Pneumatic components market: Changes stir tranquil waters
IHS reports that the pneumatic valve market landscape is starting to radically change as Chinese suppliers start to expand into the U.S. and Europe.
The global market for pneumatic valves and actuators, estimated to be worth nearly $8 billion in 2012, is undergoing a competitive shakeup as low-cost Chinese suppliers continue to expand into the U.S. and Europe.
Pneumatic power is a well-established technology and the market is forecast to grow essentially in parallel with overall demand for industrial machines, according to the new report entitled “Pneumatic Valves and Actuators” from information and analytics provider IHS.
The market is dominated by a handful of large manufacturers, led by SMC from Japan and Festo from Germany, which together accounted for slightly more than 45% of the worldwide revenue in 2012.
In general, pneumatic valves and actuators are part of the large market for industrial machinery components. However, just below the surface is a teeming mass of up-and-coming suppliers, many of which are based in Ningbo, China. These companies are aggressively expanding into new markets in the West, a development that is expected to trigger intensified competition for established suppliers.
The Chinese suppliers are focusing on standard legacy pneumatic valves and actuators and compete very aggressively on price. They now are turning their attention to the large markets in Europe and North America, which they are addressing through local distributors. In order to protect their dominant positions in these massive established markets, incumbent manufacturers are focusing on complex, sophisticated and high-end products and services that are much harder for the low-cost foreign manufacturers to provide.
Because modern factory operations and processes steadily have been increasing in their complexity, engineers working in these facilities value the control, feedback and condition monitoring properties that the higher-end products offer. Therefore, one of the key focus areas for market-leading suppliers has been pneumatic valve blocks that incorporate networked communications capabilities. Consequently, sales of pneumatic valve blocks are forecast to grow nearly three times faster than revenue for single valves during the next five years.
In what initially seems to be a flat market for established and simple technology components, there are some key product replacement trends that will influence the future development of the market. The way that market suppliers address these trends will shape the competitive environment in the years to come. Therefore, strategic marketing, product management and business development personnel at these companies would be well advised to get their hands on current, reliable and actionable market intelligence to guide them through the increasingly competitive landscape.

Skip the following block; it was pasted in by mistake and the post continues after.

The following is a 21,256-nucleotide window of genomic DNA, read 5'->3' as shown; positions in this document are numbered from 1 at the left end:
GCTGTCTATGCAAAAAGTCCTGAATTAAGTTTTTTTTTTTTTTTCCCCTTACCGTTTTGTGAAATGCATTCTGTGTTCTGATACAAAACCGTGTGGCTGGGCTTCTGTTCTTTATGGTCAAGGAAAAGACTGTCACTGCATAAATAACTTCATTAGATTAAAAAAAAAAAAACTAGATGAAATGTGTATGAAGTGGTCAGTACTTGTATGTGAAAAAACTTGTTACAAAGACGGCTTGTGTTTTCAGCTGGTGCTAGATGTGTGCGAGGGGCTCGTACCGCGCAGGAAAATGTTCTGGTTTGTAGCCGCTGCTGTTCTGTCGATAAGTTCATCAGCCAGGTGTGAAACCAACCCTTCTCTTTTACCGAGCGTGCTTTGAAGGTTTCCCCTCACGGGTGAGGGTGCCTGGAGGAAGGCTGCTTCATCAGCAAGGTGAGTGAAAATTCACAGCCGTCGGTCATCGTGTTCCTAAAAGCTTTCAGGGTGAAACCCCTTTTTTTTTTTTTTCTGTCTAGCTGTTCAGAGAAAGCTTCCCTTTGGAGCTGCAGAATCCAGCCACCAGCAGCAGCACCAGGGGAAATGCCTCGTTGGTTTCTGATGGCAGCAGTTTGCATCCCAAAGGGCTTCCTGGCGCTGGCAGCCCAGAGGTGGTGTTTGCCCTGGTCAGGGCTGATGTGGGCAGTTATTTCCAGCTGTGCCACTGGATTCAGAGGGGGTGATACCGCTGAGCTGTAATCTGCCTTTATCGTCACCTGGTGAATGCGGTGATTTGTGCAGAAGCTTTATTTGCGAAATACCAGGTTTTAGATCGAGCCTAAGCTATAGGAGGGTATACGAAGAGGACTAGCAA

Case Study Database
Get more exposure for your case study by uploading it to the Plant Engineering case study database, where end-users can identify relevant solutions and explore what the experts are doing to effectively implement a variety of technology and productivity related projects.
These case studies provide examples of how knowledgeable solution providers have used technology, processes and people to create effective and successful implementations in real-world situations. Case studies can be completed by filling out a simple online form where you can outline the project title, abstract, and full story in 1500 words or less; upload photos, videos and a logo.
Click here to visit the Case Study Database and upload your case study.
Annual Salary Survey
In a year when manufacturing continued to lead the economic rebound, it makes sense that plant manager bonuses rebounded. Plant Engineering’s annual Salary Survey shows both wages and bonuses rose in 2012 after a retreat the year before.
Average salary across all job titles for plant floor management rose 3.5% to $95,446, and bonus compensation jumped to $15,162, a 4.2% increase from the 2010 level and double the 2011 total, which showed a sharp drop in bonus.